Circle — along with Aave Companies, Coinbase and others — were among the founding members of the Tokenized Asset Coalition, launched in September. The members “aim to bring the next trillion dollars of assets on-chain through real-world asset tokenization, education and advocacy,” according to a news release at the time.
This new organization came a few weeks after Coinbase took an equity stake in Circle as part of an arrangement that involved shuttering the governance group created five years ago to oversee USDC.
Tokyo-based financial firm SBI Holdings said in November it was partnering with Circle to circulate USDC, establish a banking relationship and promote the use of the stablecoin issuer’s Web3 services in Japan.
Even more recently, Brazil-based Nubank partnered with Circle earlier this month to extend USDC exposure to its customers in the country.
Though an acquisition, Ripple’s buy of crypto custody firm Metaco for $250 million in May was one of the most significant collaborations of the year, Volkov argued.
Combining a payment tech firm with a crypto company focused on custody could speed up the adoption of blockchain rails for global payment processing, the YouHodler CEO said.
Thorn added: “There has been some consolidation in the crypto market infrastructure ecosystem, and it’s likely that will continue or accelerate as the industry matures. This could lead to a growth in M&A transactions, venture and strategic investing, or joint ventures.”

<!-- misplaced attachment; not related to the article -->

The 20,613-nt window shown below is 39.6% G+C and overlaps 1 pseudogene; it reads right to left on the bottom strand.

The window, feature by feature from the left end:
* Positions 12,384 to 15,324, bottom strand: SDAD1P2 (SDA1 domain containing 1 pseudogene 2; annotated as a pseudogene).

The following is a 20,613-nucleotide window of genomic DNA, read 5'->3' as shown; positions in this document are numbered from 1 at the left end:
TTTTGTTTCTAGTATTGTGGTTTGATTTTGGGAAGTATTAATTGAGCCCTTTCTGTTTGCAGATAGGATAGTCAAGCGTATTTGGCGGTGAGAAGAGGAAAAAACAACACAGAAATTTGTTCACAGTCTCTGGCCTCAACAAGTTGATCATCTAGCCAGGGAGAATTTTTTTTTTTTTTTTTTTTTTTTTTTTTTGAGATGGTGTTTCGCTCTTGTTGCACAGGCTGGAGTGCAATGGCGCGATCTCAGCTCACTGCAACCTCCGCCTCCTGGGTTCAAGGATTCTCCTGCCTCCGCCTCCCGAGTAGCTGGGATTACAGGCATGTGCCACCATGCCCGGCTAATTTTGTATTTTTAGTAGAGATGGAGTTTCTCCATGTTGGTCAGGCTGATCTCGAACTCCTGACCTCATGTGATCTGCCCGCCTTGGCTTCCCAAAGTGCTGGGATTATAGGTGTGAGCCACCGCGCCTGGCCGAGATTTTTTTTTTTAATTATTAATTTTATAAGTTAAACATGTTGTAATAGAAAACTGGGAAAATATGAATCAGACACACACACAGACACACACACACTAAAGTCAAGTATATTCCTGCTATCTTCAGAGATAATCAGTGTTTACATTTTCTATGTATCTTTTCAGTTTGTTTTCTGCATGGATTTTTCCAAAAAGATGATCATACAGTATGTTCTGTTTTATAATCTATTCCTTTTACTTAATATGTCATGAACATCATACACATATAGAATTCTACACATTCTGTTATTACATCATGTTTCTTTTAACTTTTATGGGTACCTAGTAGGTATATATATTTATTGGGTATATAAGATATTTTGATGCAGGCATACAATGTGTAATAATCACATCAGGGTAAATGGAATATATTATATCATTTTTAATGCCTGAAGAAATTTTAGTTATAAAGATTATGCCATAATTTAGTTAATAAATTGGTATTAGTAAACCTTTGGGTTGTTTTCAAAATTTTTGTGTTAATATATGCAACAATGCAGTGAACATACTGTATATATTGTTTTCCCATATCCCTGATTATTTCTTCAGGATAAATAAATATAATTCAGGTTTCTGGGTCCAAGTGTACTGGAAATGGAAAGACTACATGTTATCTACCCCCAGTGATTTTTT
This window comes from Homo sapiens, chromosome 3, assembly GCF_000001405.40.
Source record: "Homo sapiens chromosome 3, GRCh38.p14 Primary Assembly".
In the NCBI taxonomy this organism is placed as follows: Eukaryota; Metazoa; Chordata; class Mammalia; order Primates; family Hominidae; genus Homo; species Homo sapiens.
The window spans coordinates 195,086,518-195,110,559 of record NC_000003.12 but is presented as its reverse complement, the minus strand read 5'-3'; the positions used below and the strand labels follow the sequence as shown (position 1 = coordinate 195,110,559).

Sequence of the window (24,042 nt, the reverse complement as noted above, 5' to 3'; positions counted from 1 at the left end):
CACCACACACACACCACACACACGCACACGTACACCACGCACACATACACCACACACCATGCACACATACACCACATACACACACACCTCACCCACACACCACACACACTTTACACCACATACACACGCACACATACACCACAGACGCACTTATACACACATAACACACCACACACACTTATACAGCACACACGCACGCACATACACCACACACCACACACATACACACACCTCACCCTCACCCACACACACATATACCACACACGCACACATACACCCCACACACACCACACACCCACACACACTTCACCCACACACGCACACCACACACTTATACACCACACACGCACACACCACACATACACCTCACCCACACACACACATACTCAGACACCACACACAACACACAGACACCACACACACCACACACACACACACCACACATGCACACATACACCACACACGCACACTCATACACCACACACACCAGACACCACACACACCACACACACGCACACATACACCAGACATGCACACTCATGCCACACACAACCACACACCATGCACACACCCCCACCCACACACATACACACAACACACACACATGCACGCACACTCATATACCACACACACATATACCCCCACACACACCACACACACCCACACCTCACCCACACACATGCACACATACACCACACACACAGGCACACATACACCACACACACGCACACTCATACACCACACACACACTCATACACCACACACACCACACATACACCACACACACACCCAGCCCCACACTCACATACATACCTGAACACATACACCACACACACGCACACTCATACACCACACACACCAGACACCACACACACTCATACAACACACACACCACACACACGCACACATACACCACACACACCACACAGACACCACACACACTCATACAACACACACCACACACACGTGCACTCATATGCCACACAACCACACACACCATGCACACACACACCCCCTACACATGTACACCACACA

Other partnerships worth mentioning include those between crypto exchange OKX and Polygon Labs, as well as one involving Uniswap Labs and Talos.
In the fund space more specifically, Grayscale Investments and Galaxy Digital forged partnerships in a bid to build out their crypto product lineups.
Grayscale, perhaps best known for its flagship Bitcoin Trust (GBTC), said in October it would work with index provider FTSE Russell to create indices across various crypto sectors.
Galaxy in April partnered with Germany-based DWS in an effort to boost international distribution capabilities and extend its reach in the region.
The partnership between Ark Invest and 21Shares — though formed before this year — evolved in 2023.
The two fund issuers first joined forces in 2021, filing for a spot bitcoin ETF. The SEC denied the firms’ proposed fund in March 2022 and blocked a second attempt from the companies in January. The two firms then re-filed for a bitcoin ETF in April.
As they continue to pursue a spot bitcoin ETF — and expect the SEC to rule on their proposal by Jan. 10 — the firms launched a crypto suite last month comprising futures-based funds.
Partnerships that ended
While some partnerships emerged or progressed, others ended.
Checkout.com stopped servicing crypto exchange Binance as a payment service provider in August — reportedly noting in letters to the company that it was cutting ties due to regulatory concerns.
Similarly, Mastercard confirmed to Blockworks that month the card pilot programs the payments giant had with Binance — located in Argentina, Brazil, Colombia and Bahrain — would end in September.
The US Department of Justice ultimately hit Binance with $4.3 billionin fines and forfeitures after the exchange pleaded guilty to operating as an unlicensed money transmitting business and failing to comply with registration requirements.
Then-CEO Changpeng Zhao pleaded guilty to violating anti-money laundering laws and agreed to step down from his chief executive post.
Binance named a new CEO and continues to operate.